Meaning Making and Death in a Secular Society: A Dutch Survey Study

in Archive for the Psychology of Religion
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Abstract

This article focuses on the relation between death and religion in a secularized society. In the Netherlands, traditional religious membership has declined significantly together with traditional belief systems. This study investigates the relation between the experience of death and religious affiliation (unaffiliated, Catholic, and Protestant) in relation to meaning making. Parts of a nationwide survey study (n = 1212) are analyzed in order to investigate different forms of meaning making (Christian meaning, personal meaning, and denial of meaning). The results show that the experience of the death of a loved one is related to personal meaning giving only for Protestant participants. Moreover, religiously unaffiliated, Catholics and Protestants differ significantly in different ways of meaning making. In the discussions the authors focus on the different effects of different religious groups in the context of secular society.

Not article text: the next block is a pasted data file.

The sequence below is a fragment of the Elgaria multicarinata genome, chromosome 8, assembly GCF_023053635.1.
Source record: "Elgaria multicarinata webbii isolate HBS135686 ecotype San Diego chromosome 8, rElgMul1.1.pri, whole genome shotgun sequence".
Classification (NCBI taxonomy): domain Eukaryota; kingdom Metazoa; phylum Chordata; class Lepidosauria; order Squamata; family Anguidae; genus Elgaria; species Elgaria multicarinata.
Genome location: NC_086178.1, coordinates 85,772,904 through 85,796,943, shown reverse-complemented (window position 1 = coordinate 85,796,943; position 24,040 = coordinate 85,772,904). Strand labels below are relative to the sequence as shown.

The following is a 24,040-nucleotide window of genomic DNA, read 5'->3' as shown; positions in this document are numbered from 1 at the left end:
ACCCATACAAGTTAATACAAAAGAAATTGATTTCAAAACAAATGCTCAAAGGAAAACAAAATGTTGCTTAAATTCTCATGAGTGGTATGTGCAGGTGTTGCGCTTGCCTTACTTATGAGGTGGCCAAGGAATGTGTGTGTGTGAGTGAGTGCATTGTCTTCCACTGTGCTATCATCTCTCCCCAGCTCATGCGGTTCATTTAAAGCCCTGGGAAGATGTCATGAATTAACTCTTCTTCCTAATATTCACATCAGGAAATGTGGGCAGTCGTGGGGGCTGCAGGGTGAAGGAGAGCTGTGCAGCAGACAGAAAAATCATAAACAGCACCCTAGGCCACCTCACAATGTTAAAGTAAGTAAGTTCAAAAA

Meaning Making and Death in a Secular Society: A Dutch Survey Study

in Archive for the Psychology of Religion

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